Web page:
Monday, 29 July 2013

Evaluation of the Work Choice Specialist Disability Employment Programme: Findings from the 2011 Early Implementation and 2012 Steady State Waves of the research

A report of research (Research Report No 846) carried out by Inclusion on behalf of the Department for Work and Pensions


Work Choice is a Department for Work and Pensions (DWP) specialist disability employment programme introduced in October 2010. It provides employment support to disabled people who cannot be supported through mainstream employment programmes and their employers. Work Choice was the first specialist disability employment programme to be commissioned under the terms of the 2008 DWP Commissioning Strategy. The evaluation of Work Choice therefore explored both the new programme model and the effect of the DWP commissioning approach on this area of specialist provision.

This report offers findings from the Early Implementation and Steady State waves of research. This follows on from the previous Transition Wave of research, the findings of which were published by DWP in 2011 Work Choice Evaluation: Commissioning and Transition of Clients to the Programme. The Early Implementation and Steady State research took place over two years and involved a series of case studies and interviews with programme participants, their employers, provider staff, Statutory Referral Organisations and staff from Jobcentre Plus and DWP, as well as an online survey with providers both inside and outside the Work Choice supply chains.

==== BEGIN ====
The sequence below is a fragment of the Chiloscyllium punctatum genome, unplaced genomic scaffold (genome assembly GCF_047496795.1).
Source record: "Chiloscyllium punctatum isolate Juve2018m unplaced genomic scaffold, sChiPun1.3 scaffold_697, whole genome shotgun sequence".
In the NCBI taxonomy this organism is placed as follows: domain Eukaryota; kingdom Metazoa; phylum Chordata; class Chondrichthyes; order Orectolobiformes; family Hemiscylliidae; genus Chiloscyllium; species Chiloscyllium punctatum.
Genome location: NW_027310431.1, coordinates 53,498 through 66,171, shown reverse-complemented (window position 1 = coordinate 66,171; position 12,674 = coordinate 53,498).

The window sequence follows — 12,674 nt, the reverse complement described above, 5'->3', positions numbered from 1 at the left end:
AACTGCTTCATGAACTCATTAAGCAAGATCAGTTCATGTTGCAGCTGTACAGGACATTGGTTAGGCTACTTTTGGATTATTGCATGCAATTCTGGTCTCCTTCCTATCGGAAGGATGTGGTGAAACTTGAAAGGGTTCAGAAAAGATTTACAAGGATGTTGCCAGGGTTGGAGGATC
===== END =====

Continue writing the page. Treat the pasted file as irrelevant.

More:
Findings from the research explore the success of Work Choice against the programme aims and Critical Success Factors. This includes an examination of factors which influence access to the programme and participant profile. They also cover an exploration of what works in specialist disability employment provision, a review of the Work Choice wage incentive for young people and a comparison of Work Choice and Work Programme delivery. Commissioning findings examine the provider market structure and how this was affected by the commissioning of Work Choice. They also present views on the relationship between the provider market and programme delivery, and examine other features of the DWP commissioning model, including performance management and outcome-based funding.

Full text (PDF 197pp)

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